Jury vs Juror
Trial by a jury is a phrase that is popular in not only legal circles but also appreciated by common people. It is a concept that has evolved with the realization that no innocent man should be punished, and there should be a fair trial of everyone. Thomas Jefferson, the 3rd President of the US was a staunch supporter of trial by juries and considered them to be anchors of constitution. Juries back the idea of due process of law. People who are asked to serve on juries are called jurors. These are people drawn from the common population and serving a jury is considered an important civic duty. This article attempts to highlight the differences between a jury and a juror.
After the signing of Magna Carta by King John in1215 AD, what got established was a due process of law, one of the pillars of which was the establishment of trial by a jury. This was done to ensure that all people got treated equally under the law, and no innocent got punished on the whims of a judge. The concept soon spread to all English colonies, and in the US too, juries were used in both civil as well as criminal trials. The right to trial by a jury was enshrined in the Bills of Rights adopted in the constitution, in 1789. There are both petit as well as grand juries in the country’s legal system with petit juries being more common.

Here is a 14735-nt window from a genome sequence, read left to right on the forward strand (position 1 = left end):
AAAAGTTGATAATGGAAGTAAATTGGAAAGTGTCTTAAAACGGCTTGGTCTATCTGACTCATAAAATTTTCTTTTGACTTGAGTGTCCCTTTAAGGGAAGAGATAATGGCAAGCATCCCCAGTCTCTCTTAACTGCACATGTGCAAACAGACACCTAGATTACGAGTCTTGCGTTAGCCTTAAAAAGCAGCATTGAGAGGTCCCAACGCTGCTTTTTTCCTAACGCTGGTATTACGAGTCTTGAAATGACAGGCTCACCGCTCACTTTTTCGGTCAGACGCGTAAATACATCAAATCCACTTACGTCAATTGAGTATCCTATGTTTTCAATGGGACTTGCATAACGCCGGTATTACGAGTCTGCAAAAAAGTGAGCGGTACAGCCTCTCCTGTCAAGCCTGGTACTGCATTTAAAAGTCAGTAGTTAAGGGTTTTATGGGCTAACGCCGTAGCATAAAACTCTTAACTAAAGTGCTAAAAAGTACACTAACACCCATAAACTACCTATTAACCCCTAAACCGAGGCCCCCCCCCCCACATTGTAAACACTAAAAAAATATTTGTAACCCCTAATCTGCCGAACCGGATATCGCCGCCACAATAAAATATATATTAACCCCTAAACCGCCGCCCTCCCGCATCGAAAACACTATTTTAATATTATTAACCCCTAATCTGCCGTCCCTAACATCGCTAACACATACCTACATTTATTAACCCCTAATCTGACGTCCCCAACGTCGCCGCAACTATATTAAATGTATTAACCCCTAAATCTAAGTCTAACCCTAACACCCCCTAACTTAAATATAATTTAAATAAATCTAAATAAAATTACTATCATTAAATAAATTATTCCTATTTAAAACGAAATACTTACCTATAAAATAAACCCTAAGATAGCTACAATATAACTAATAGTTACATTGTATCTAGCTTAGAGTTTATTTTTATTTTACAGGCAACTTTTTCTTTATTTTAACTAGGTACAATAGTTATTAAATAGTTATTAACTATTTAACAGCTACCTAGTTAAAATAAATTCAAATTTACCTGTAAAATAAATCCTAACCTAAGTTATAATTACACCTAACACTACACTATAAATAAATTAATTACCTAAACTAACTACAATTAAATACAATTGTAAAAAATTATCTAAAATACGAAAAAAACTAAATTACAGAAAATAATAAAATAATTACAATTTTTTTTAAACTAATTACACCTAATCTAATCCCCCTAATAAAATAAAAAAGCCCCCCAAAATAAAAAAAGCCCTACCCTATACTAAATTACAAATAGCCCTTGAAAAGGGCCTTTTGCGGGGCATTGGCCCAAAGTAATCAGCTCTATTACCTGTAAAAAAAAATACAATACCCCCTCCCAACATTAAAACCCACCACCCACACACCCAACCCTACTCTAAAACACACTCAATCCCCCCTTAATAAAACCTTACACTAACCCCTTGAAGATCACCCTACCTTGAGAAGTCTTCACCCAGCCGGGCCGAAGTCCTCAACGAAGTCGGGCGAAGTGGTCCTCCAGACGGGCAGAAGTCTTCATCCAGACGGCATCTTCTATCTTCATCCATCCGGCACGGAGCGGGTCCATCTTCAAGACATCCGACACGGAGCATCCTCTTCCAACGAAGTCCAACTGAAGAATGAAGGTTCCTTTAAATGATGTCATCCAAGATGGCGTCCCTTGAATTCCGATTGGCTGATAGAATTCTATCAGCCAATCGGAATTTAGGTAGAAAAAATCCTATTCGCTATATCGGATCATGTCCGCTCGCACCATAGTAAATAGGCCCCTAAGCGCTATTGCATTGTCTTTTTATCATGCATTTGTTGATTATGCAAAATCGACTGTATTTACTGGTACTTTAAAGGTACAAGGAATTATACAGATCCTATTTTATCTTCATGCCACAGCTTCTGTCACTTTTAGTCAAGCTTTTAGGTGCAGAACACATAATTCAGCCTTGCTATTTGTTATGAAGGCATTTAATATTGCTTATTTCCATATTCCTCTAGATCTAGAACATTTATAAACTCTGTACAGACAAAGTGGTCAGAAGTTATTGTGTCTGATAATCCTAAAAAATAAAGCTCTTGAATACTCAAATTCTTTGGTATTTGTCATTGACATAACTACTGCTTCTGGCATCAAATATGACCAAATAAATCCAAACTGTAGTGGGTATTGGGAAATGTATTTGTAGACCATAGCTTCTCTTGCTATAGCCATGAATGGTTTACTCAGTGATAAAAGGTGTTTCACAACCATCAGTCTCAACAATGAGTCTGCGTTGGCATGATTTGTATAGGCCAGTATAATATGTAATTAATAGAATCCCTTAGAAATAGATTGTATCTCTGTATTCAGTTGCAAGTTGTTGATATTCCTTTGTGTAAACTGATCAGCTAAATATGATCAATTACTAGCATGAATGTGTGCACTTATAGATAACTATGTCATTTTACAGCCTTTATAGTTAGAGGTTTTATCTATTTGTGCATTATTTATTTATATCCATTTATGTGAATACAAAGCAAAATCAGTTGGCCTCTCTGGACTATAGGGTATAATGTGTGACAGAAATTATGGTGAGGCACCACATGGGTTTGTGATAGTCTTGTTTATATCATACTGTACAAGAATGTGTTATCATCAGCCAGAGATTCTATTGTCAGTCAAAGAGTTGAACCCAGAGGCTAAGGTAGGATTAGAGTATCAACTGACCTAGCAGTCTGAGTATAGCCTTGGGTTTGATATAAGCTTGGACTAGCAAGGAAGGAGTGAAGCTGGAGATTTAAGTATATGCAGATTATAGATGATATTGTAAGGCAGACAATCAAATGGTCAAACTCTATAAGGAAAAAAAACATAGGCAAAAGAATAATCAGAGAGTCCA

In general, a jury is a body of persons constituted to hear a case and give an impartial verdict. This body comprises people drawn from various segments of the society who are sworn to deliver an impartial verdict based upon the body of evidence presented in front of them.
Serving on a jury is considered an important civic duty. Contrary to what many think, it is not necessary to have any legal knowledge to be performing the role of a juror on a jury. However, there are qualifications needed to become a juror that is laid down in a process called Jury Selection. If a person gets chosen to serve as a juror, he usually gets a questionnaire that he has to complete and return to the court. The person is asked if he meets the criterion laid down to be able to serve as a juror.
The individual should be at least 18 years of age and should be a citizen of the country. Summon that is mailed to a person indicates the general term for which he is expected to serve as a juror. One can be excused form a jury service on medical grounds. A juror is entitled to payment and allowances for juror service.
What is the difference between Jury and Juror?
• A jury is a body of persons chosen to serve as jurors.
• Jurors are drawn from common public, and there is no requirement to have any legal knowledge to serve as a juror.
• To serve as a juror is an important civic duty.